Chapter 5.1 / Climate System

Climate System

The purpose of this section is to explain the climate system. An understanding of how the climate system works to maintain the Earth's energy balance is necessary to understand how the changes we see in our environment are forcing warming and other related changes that are collectively known as climate change.


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Climate System


What controls Earth’s climate?

The image below is an illustration of the interdependent aspects of the Earth's climate system relative to the Earth's energy balance. 

What Controls the Earth's Climate.png

Source: Cubasch, U., D. Wuebbles, D. Chen, M.C. Facchini, D. Frame, N. Mahowald and J.-G. Winther, 2013: Introduction. In: Climate Change 2013: The Physical Science Basis. Contribution of Working Group I to the Fifth Assessment Report of the Intergovernmental Panel on Climate Change [Stocker, T.F., D. Qin, G.-K. Plattner, M. Tignor, S.K. Allen, J. Boschung, A. Nauels, Y. Xia, V. Bex and P.M. Midgley (eds.)]. Cambridge University Press, Cambridge, United Kingdom and New York, NY, USA, pp. 119–158, doi:10.1017/CBO9781107415324.007.

The video below provides an overview of the Earth's climate system.

The climate of the Earth is controlled by the Earth’s energy balance, which is the movement of energy into and out of the Earth system.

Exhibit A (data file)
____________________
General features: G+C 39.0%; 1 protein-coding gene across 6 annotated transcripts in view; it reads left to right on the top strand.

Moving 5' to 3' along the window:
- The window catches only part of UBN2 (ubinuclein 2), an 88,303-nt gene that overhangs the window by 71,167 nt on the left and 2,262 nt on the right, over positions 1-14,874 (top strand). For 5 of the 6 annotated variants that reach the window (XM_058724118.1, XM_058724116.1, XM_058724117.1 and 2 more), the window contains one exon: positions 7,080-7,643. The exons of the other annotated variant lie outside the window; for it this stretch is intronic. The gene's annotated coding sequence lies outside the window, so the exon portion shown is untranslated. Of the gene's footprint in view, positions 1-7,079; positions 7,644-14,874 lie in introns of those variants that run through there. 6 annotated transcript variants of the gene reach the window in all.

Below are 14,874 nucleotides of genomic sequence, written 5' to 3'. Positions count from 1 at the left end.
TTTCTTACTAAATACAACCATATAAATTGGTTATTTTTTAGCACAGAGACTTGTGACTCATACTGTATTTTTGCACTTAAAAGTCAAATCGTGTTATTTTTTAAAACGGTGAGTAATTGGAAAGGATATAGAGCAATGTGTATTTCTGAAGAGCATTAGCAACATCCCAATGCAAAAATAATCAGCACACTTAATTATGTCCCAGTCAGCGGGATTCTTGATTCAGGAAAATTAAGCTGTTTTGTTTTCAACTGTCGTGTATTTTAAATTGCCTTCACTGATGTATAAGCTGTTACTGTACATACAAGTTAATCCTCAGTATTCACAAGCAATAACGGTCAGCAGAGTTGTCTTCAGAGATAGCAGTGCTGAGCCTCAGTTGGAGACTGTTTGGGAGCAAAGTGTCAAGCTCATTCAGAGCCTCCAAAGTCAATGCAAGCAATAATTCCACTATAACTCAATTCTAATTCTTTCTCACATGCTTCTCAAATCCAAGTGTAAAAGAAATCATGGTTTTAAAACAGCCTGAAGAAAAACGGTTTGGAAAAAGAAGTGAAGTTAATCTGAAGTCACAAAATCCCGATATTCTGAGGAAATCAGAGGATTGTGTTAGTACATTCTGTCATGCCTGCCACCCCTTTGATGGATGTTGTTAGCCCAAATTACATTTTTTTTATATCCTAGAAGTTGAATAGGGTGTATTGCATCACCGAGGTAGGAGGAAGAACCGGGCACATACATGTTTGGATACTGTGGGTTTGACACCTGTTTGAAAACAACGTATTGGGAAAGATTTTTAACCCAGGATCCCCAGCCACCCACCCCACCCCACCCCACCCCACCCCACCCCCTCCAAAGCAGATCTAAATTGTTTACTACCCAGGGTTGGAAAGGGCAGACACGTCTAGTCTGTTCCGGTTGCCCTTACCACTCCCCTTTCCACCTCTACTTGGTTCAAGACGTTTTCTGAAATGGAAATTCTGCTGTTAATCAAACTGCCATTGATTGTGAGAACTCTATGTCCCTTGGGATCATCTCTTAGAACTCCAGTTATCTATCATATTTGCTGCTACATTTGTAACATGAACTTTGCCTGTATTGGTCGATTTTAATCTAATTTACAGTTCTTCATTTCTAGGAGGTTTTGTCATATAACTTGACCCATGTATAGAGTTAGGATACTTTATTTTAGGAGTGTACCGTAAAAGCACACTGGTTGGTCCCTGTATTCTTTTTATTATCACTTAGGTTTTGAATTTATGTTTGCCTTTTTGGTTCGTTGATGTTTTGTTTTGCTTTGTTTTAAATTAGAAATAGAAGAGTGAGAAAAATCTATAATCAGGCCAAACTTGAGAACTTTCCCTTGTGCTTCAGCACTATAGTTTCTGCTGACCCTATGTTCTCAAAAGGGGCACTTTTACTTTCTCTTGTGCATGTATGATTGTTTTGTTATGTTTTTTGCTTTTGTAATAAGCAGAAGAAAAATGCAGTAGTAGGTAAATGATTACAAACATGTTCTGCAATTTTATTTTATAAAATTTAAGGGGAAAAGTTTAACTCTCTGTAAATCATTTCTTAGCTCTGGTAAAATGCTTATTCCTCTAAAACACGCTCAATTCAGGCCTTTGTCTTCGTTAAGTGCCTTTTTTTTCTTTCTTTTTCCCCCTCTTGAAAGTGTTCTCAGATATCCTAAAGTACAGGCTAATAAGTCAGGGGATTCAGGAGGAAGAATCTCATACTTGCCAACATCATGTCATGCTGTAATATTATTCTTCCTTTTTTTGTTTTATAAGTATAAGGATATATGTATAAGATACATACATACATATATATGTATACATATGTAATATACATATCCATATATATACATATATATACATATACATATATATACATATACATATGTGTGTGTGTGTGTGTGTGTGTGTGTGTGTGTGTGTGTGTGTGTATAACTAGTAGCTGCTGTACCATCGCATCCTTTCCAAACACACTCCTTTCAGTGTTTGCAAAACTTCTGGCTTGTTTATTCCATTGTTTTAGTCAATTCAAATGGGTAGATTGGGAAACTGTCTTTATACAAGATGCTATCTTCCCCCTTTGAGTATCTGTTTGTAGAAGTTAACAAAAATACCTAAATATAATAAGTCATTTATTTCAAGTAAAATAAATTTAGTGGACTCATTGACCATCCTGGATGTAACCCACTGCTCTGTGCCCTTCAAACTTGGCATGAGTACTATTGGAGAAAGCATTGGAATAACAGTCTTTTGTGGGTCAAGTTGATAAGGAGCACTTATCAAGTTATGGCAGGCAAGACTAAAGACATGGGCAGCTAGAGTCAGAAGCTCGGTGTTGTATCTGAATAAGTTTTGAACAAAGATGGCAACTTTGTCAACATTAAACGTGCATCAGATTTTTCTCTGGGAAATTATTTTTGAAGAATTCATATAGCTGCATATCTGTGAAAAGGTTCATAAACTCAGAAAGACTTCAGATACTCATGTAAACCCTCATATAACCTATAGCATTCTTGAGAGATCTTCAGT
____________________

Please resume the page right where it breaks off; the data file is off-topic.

Energy flows into the Earth from the Sun and flows out when it is radiated into space.

The Earth’s energy balance is determined by the amount of sunlight that shines on the Earth (insolation) and the characteristics of the Earth’s surface and atmosphere that act to reflect, circulate and re-radiate this energy.

This video describes how NASA monitors the Earth's energy flows:


Insolation is the measure of the amount of solar radiation (energy) falling on a surface and it is a very important factor in determining the climate of the Earth.

Insolation 1.png


On Earth we notice the effects of varying insolation on our climate. Sunlight falls most directly on the equator, and only obliquely (at an angle) at the poles. This means that sunlight is more concentrated at the equator. As shown in the above figure, the same amount of energy covers twice as much area when it strikes at an angle of 30 degrees compared to when it strikes a surface directly. The energy striking the Earth indirectly has less ability to warm the Earth because there is less energy per unit of surface area than when the sunlight strikes the surface of the Earth more directly.

This difference explains why the equator has a hot climate and the poles have a cold climate. Differences in insolation also explain the existence of seasons.

For many years now, satellites have been monitoring these energy flows using spectrometers that measure the intensity of energy at different wavelengths flowing to the Earth and from the Earth.

The image below shows the insolation at the top of the atmosphere averaged for the month of March. 

Approximately 49% of the insolation is absorbed by the Earth’s surface:

Insolation 2.png


The Earth’s orbit around the sun is not perfectly circular so sometimes the earth is closer or further from the Sun. This also changes the amount of insolation, as the closer the Earth is to the Sun the more concentrated the solar radiation. Earth’s orbit is also not fixed, it changes over time. These changes are referred to as Milankovitch Cycles (changing the total insolation and the timing of the insolation).

These orbital variations have made a big difference in conditions on the Earth during the period in which humans have inhabited it.